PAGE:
Family members can get paid for caregiving in South Dakota if they care for seniors who qualify for state waivers or VA benefits. These programs offer financial relief for family members who are primary caregivers for their parents, grandparents or adult children with disabilities. Under some programs, seniors can direct their own care, which gives them the option to use benefits to pay for family caregivers. Eligibility requirements vary, and some families may not qualify.

In a recent study, AARP found that nearly eight in 10 U.S. family caregivers pay out-of-pocket to hire care for their aging loved ones. In many cases, family members spend 26% of their personal income to ensure their parents or grandparents can age in place. According to the Genworth Cost of Care Survey, the average monthly cost of in-home care in South Dakota is $5,911. However, family caregivers can take advantage of state programs such as Medicare,  Medicaid and veteran benefits to relieve this financial burden. 

Medicare vs. Medicaid

Generally, Medicare doesn’t pay for long-term family caregivers, but it does offer some funding for short-term care. Family caregivers may qualify for training and case management support services under Medicare benefits. Medicare also provides limited funding for rehabilitation from illness or injury.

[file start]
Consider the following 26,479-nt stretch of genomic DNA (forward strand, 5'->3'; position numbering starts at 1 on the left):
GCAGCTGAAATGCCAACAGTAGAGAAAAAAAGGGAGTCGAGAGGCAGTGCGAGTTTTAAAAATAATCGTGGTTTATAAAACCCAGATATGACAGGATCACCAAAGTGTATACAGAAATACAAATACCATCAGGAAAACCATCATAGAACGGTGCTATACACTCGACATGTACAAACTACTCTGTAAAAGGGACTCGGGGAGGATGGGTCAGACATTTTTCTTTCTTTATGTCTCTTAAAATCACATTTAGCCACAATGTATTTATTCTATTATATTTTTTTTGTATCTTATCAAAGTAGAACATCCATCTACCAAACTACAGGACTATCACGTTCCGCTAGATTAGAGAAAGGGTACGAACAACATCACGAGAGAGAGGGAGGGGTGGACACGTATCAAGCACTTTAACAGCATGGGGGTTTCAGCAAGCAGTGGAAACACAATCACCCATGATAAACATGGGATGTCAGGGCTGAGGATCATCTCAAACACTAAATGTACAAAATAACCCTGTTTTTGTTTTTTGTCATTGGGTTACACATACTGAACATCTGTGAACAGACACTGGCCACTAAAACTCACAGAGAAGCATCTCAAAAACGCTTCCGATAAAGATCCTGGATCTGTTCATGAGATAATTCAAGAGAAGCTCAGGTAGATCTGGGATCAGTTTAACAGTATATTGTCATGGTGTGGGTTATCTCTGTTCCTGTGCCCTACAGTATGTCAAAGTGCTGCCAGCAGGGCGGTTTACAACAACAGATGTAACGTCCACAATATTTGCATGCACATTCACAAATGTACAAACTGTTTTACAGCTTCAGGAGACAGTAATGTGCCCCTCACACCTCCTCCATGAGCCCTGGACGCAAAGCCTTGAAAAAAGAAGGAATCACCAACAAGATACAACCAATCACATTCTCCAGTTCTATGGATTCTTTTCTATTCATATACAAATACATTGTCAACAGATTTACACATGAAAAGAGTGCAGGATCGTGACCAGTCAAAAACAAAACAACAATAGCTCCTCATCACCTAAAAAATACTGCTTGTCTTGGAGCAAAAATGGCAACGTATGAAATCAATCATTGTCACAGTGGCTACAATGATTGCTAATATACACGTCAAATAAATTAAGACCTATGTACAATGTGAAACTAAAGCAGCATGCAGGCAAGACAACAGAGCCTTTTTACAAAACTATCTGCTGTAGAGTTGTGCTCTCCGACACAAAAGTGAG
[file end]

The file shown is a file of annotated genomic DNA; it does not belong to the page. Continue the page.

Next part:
On the other hand, Medicaid does offer family caregivers some financial relief to care for seniors aging in place long-term. These benefits are provided through waivers such as Assisted Daily Living Services, Home and Community-Based Options and Person Centered Excellence programs. In South Dakota, seniors must be eligible for Medicaid benefits to receive funding for these limited in-home care services, which include access to specialized medical supplies and residential respite care.

Veterans Affairs Programs

Family caregivers who provide in-home care for loved ones who served in any branch of the U.S. military are eligible for financial assistance. In some cases, senior veterans’ monthly pension covers expenses related to daily living activities and other personal care services at home. Other available veteran benefits include Aid and Attendance (A&A) and Housebound programs. 

The A&A benefit provides qualified senior veterans with additional monthly pension funds for extra in-home care. This benefit covers bedridden seniors, those with limited vision or those otherwise medically qualified for in-home care. Through the Housebound benefit, senior veterans also may be eligible for financial assistance for living at home with a permanent disability.